Humanistic psychology today stands at a turning point in its history. Plants are under way for a series of major conferences assessing the past, present, and future of the movement. The American Psychological Association (APA, 2000) is poised in at least one of its many study groups to recognize the legitimacy of the existential-humanistic approach in its “criteria” for psychotherapeutic guidelines. The prestigious American psychologist even has consented to publishing the existentialists’ call that we return to the romantic as a still-missing piece of the puzzle of what it means to be human (Schneider, 1998). Indeed, mainstream academic who have launched their own from of positive psychology have invited humanistic thinkers to publicly debate the issue. Is positive psychology, as many humanistic psychologists contend, a usurper of an already established venue? Or, is positive psychology, as many cognitive psychologist would have it, a more superior development to its humanistic forebears, given that this newer from is more experimental?
One easily could interpret these developments as destiny at the crossroads. Or, to put the question in another way, 40 years after its heyday, will humanistic psychology finally, and quietly, slip into oblivion by being absorbed into the mainstream-gone with nothing more than a whimper instead of a bang, its votaries once having been full of sound and fury but now signifying nothing? Or, is the long-awaited era of its maturity finally at hand, what has gone on in the past being but a prelude of what is to come?
The authors (Taylor, 1999a) are responding to the future of the humanistic movement with guarded optimism. Our only caveat is that humanistic psychology may be able to resurrect itself within the larger field of American academic psychology, but only under a set of specific conditions informed by its own history. Although the humanistic movement is generally associates with the field of psychology per se, over the past 50 years, it is has come to influence a variety of fields beyond the social sciences-medicine, law, dentistry, nursing, and business administration, to name but few. Recent historical scholarship, however, reaffirm what the founders already knew but many today forget-namely, that humanistic psychology did not just appear out of nowhere. It originally was an outgrowth of personality, social, abnormal, and motivation-those subfields of academic psychology long considered to be the so-called soft sciences (Taylor, 2000).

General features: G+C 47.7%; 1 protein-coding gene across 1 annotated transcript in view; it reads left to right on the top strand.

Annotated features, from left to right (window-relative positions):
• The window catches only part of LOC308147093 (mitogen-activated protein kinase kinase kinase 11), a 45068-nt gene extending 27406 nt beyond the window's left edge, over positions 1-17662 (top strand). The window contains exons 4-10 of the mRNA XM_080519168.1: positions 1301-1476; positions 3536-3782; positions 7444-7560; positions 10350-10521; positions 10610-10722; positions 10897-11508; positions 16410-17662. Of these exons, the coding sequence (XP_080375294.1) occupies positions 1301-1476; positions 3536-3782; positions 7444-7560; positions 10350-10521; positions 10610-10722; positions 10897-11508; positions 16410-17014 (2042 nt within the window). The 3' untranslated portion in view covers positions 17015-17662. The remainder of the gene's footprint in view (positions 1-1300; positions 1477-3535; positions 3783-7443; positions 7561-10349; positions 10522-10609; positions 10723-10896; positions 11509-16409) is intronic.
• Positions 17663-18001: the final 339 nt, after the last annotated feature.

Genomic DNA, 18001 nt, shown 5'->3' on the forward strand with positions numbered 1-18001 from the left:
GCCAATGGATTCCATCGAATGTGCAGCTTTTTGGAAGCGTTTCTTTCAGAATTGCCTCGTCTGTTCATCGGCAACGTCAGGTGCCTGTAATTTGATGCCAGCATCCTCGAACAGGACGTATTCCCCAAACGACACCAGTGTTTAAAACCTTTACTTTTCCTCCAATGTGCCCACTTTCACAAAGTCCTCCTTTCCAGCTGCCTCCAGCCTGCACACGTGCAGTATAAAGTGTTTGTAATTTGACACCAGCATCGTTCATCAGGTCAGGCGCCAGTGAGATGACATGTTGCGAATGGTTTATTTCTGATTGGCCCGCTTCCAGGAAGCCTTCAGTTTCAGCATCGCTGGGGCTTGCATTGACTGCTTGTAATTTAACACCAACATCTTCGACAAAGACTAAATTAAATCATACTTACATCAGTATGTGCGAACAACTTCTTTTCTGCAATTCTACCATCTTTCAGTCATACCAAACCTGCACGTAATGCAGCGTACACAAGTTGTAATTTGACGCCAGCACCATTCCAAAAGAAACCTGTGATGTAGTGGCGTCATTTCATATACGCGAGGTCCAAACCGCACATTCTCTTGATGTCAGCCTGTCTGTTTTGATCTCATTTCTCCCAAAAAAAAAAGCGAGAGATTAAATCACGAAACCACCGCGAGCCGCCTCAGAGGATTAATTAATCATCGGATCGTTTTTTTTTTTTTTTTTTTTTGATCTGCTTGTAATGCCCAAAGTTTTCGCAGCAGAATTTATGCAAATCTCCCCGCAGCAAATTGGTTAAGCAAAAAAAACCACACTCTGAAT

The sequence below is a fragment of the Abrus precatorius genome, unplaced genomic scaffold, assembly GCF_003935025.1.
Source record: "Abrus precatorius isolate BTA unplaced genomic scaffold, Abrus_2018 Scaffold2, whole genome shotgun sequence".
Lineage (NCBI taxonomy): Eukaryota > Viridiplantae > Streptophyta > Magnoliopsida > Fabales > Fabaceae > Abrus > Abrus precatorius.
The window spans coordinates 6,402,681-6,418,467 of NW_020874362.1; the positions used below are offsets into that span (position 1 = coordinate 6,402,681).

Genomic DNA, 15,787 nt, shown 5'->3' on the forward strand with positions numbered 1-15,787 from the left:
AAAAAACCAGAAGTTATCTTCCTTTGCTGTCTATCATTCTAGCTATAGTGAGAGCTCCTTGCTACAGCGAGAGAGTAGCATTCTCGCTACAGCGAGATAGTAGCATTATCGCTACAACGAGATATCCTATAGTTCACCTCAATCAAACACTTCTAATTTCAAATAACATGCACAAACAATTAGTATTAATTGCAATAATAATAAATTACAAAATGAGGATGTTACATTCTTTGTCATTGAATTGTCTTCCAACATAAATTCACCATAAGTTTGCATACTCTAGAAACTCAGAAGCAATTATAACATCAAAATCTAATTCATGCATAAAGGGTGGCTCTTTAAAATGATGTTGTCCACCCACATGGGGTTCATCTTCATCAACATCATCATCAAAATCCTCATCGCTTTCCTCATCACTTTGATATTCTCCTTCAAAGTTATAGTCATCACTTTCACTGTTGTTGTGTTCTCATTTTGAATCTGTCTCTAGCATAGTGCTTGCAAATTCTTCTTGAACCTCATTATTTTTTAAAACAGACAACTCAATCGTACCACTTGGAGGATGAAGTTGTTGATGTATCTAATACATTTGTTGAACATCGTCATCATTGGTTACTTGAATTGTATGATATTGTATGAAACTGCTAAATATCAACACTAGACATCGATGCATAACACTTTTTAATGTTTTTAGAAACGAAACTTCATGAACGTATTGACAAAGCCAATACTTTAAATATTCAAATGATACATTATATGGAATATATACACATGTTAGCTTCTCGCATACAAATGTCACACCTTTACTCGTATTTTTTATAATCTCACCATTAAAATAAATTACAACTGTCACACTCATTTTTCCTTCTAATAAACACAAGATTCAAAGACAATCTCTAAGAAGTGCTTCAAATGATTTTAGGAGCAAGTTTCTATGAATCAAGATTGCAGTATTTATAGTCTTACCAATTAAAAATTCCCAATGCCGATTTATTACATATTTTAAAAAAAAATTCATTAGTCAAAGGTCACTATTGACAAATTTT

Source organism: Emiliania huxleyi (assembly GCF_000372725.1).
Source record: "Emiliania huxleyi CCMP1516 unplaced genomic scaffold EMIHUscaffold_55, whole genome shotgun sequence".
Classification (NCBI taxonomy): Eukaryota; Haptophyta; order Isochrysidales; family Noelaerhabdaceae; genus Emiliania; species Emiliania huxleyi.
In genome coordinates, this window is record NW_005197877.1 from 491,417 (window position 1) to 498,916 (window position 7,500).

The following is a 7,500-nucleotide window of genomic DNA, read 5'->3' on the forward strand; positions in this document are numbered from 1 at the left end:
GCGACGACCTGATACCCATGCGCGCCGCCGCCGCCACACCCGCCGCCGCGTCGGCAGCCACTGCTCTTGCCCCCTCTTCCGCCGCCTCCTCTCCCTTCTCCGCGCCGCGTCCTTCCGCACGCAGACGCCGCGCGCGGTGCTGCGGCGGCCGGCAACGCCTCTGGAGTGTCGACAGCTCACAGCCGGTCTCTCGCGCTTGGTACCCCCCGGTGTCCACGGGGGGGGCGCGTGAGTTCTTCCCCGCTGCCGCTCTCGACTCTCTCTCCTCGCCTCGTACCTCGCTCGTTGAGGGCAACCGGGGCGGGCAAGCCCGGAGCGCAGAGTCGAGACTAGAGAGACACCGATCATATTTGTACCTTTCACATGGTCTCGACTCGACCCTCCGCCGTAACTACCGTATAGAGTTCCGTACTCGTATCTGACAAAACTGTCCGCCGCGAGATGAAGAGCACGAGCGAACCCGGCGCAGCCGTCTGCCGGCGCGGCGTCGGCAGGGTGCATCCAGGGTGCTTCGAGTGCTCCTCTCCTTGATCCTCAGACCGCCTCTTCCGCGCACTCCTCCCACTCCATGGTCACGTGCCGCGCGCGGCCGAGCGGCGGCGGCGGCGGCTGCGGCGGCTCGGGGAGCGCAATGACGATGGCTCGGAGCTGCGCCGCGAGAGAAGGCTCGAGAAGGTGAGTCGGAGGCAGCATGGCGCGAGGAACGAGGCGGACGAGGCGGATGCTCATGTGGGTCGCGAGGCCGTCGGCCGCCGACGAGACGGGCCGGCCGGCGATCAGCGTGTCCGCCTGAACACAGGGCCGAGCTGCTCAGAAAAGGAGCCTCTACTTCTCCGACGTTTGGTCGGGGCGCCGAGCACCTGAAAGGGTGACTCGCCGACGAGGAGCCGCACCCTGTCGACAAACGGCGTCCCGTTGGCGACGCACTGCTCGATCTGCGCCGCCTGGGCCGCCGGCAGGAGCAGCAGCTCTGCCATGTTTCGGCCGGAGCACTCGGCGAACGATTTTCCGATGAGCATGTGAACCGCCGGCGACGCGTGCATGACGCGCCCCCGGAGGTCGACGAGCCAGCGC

In our opinion, the single most important contribution that humanistic psychologists, have to make to modern psychology is to bring the attention of the experimentalists to focus on the phenomenology of the science-making process and, once the attention of the discipline is focused on that point, to articulate a phenomenological (rather than a positivistic) epistemology as the basis for a new experimental science.
Such a science is not new; we have heard a similar call in James’s radical empiricism and from depth psychologists such as Paul Tillich. Maslow (1966) pointed in that direction with his Psychology of Science, and it also was the basis for Giorgio’s (1970) interpretation of Husserl and Merleau Pointy in Psychology as a Human Science. It is also the foundation of Dignaga’s Buddhist theory of perception. At any rate, it is a scientific Psychology that would address the full range of human experience while at the same time accommodates non-Western epistemologies, two key conditions not presently fulfilled by con temporary positivistic epistemology. What implication such a new science would have for the social and behavioral sciences, and even for physics and biology, would remain to be worked out. But even established in its most primitive from, it would more than adequately fulfill the original agenda of those who founded humanistic psychology in the first place.
American Psychological Association, (2000, March). Criteria for evaluating treatment guidelines (draft, Template Implementation Work Group). Washington, DS: Author.
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